Day by Day: Routines Cycle 1, Day 5

To see a complete list of the reflection activities and for an explanation of the program, visit my Day By Day Main Page.

Routines Cycle 1: Revving Up

Day 5: Communal Supplies

Challenge: Plan a classroom walk-through for your students that will support their independence with regard to knowing where materials are and how to access them.

What did your students learn about the way to access materials for writing workshop during the classroom tour?

How will you restock supplies when they run low? Will you have a student notify you or will you enlist your students’ assistance to replenish supplies?

What’s your plan if you notice your students aren’t properly caring for communal supplies?

Day by Day: Routines Cycle 1, Day 4

To see a complete list of the reflection activities and for an explanation of the program, visit my Day By Day Main Page.

Routines Cycle 1: Revving Up

Day 4: Getting Stuck and Working Through It

Challenge: Have students do a little writing about what they do when they get stuck during the writing process. Ask them what helps them get back on track. Then, using their reflections about how they’ve overcome challenging writing situations in the past, lead a class discussion wherein students discuss ways to overcome “getting stuck.”

How did the open forum you created help your students exchange ideas about independence in the writing workshop?

What did you learn about your students’ resilience with writing as a result of the discussion you lead?

How did speaking openly about the writing process, regarding the ways you get back on track, go with your students?

Day by Day: Routines Cycle 1, Day 3

To see a complete list of the reflection activities and for an explanation of the program, visit my Day By Day Main Page.

Routines Cycle 1: Revving Up

Day 3: Choice in Writing Process

Challenge: Consider the procedures you have in place to encourage students to work within their personalized writing process. Make changes to increase the opportunity for students to work according to their individual needs.

How do your current procedures help or hinder students in developing a personalized writing process?

Considering the previous bulleted list, which procedure would be most helpful to establish in your writing workshop?

Day by Day: Routines Cycle 1, Day 2

To see a complete list of the reflection activities and for an explanation of the program, visit my Day By Day Main Page.

Routines Cycle 1: Revving Up

Day 2: Creating a List of Classroom Expectations

Challenge: Develop a list of expectations for writing workshop with your students. Even if you’ve already created workshop rules, take some time to elicit student input about the expectations for writing workshop. Post these expectations in a prominent place in the classroom.

I’ve dedicated a part of our room to be a writing workshop resource center / writing space. I have two computers set up, as well as a table and a bookshelf with all necessary writing supplies (paper, pencils, big erasers, dictionaries, with more to come as I introduce the items). I’m definitely going to need to set up expectations around that space. Otherwise, I plan for our rules to look much like the charts we use to guide our behavior in Daily 5, which includes Work on Writing.

What are your nonnegotiable expectations for writing workshop?

  • Have a plan for the whole writing time.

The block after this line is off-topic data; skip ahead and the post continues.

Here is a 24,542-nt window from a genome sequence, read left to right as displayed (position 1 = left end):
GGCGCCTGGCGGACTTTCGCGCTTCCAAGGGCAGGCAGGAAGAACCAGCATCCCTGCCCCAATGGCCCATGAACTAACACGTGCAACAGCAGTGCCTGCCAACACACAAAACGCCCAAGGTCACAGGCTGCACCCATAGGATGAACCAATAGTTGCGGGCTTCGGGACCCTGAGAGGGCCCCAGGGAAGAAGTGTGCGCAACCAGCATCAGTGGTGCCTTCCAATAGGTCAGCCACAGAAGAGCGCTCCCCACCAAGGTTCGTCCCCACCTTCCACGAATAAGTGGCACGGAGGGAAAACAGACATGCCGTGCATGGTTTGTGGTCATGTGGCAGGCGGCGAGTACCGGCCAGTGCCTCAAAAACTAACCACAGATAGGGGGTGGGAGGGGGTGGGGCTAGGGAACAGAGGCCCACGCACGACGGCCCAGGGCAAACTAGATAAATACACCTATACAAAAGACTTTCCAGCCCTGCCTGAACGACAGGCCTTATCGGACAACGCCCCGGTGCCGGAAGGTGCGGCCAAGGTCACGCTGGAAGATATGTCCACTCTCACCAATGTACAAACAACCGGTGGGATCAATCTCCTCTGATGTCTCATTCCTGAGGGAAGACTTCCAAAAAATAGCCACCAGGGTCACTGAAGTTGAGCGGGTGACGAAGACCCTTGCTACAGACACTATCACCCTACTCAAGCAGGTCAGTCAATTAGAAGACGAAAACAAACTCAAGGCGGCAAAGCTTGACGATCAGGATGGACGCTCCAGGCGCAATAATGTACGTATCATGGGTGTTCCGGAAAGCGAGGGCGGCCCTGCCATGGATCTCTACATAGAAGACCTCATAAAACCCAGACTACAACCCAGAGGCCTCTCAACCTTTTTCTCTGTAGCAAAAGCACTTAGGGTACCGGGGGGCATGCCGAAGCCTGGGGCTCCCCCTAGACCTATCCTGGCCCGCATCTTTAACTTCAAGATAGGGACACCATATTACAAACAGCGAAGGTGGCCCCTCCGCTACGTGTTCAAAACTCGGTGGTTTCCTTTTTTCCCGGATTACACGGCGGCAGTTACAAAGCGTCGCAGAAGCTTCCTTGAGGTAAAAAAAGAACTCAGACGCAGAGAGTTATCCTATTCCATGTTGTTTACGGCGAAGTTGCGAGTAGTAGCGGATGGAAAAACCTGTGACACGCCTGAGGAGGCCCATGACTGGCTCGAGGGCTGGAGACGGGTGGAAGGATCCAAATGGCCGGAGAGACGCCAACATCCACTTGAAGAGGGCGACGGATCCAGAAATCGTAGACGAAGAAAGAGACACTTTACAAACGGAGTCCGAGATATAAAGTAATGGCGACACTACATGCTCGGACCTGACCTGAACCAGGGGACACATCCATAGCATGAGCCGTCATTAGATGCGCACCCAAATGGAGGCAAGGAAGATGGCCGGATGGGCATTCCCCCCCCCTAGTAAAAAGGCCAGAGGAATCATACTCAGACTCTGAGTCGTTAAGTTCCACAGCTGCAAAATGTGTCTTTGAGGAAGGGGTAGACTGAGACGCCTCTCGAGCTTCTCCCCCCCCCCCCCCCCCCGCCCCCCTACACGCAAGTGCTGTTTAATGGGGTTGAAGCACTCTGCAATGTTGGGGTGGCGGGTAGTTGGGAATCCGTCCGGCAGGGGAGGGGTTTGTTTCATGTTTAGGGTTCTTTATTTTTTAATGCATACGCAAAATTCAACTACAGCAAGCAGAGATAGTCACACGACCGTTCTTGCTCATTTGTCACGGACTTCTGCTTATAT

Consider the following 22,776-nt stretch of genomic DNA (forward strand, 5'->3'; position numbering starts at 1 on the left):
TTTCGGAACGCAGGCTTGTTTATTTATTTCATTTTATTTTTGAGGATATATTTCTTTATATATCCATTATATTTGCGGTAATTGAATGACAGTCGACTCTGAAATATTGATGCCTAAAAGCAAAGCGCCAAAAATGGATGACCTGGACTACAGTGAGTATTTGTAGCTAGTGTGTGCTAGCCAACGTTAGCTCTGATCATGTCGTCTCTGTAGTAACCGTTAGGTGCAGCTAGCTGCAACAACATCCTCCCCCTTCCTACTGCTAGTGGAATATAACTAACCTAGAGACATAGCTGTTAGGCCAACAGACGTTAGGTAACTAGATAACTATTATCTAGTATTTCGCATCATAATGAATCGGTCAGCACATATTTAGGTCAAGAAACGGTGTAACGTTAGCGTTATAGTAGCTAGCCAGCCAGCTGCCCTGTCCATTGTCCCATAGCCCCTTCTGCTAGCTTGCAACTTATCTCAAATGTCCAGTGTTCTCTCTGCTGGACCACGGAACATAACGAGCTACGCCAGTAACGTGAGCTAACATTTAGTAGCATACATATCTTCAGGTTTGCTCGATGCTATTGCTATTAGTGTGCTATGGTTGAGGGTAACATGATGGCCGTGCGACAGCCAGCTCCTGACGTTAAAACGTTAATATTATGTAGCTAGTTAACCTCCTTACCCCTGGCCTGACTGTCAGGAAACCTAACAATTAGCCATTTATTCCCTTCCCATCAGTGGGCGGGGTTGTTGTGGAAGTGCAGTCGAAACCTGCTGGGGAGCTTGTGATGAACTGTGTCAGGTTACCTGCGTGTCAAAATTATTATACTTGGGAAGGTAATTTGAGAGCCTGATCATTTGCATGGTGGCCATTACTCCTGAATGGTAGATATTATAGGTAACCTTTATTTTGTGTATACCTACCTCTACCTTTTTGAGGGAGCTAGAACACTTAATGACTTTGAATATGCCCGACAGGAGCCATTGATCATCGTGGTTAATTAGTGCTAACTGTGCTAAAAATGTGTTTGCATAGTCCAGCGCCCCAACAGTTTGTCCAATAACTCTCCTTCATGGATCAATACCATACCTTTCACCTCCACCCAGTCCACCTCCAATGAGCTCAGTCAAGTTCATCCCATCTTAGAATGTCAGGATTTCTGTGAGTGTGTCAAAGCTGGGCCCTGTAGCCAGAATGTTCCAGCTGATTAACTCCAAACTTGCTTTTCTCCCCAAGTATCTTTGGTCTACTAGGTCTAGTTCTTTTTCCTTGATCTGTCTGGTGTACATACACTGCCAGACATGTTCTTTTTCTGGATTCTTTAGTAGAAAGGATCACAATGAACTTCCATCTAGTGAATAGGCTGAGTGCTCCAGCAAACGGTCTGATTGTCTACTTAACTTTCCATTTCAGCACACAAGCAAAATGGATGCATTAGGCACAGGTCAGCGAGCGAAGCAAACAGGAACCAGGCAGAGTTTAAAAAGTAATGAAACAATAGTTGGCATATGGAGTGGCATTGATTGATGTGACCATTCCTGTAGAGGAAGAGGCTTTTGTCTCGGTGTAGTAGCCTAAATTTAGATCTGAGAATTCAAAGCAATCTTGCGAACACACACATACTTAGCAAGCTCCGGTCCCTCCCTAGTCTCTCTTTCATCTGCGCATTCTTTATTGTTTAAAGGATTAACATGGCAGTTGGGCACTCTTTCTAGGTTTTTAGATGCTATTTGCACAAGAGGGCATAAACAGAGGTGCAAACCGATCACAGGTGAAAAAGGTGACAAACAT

• Write/revise the whole time.

How can you boil these expectations down to something general for students in order to start a discussion?

Again, I think that the “something general” will be our usual expectations from Daily 5 (work the whole time, get started right away, build stamina, etc).

How did creating a list of expectations differ from creating a list of classroom rules with your students?

Classroom rules can seem a bit more concrete — the look-fors are more cut-and-dry. I anticipate that we’ll have to have conversations about writing versus “fake writing” much like we have at the beginning of the year in reading.

 

Day by Day Main Post

This year, I’ll be studying writing workshop and reflecting on my practice using Day by Day, by Ruth Ayres and Stacey Shubitz. From this page, you should be able to access my posts for each chapter and each cycle.

I went one cycle at a time, so please note that all chapter 1 cycles won’t be complete, for example, until close to the end of the year. Please join me, and comment as you see fit!

Chapter 1: Routines

  • Cycle 1: Revving Up (August 29 – September 9)
  • Cycle 2: Writer’s Notebooks (November 21 – December 2)
  • Cycle 3: Publishing Celebrations (February 27 – March 9)

Chapter 2: Mini-Lessons

  • Cycle 1: Meaningful Mini-Lessons (September 12 – September 23)
  • Cycle 2: Teaching Conventions in Mini-Lessons (December 5 – December 16)
  • Cycle 3: Making Our Teaching Stick (March 12 – March 23)

Chapter 3: Choice

  • Cycle 1: Physical Choices (September 26 – October 7)
  • Cycle 2: Moving Toward Independence (January 2 – January 13)
  • Cycle 3: Living the Life of a Writer (March 26 – April 13, no posts during Spring Break)

Chapter 4: Mentors

  • Cycle 1: Students as Mentors (October 10 – October 21)
  • Cycle 2: Teachers as Mentors (January 16 – January 27)
  • Cycle 3: Published Authors as Mentors (April 16 – April 27)

Chapter 5: Conferring

  • Cycle 1: Conferring Basics (October 24 – November 4)
  • Cycle 2: Peer Conferring (January 20 – February 10)
  • Cycle 3: Lifting the Level of our Conferences (April 30 – May 11)

Chapter 6: Assessment

  • Cycle 1: Formative Assessment (November 7 – November 18)
  • Cycle 2: Summative Assessment (February 13 – February 24)
  • Cycle 3: Standardized Tests (May 14 – May 25)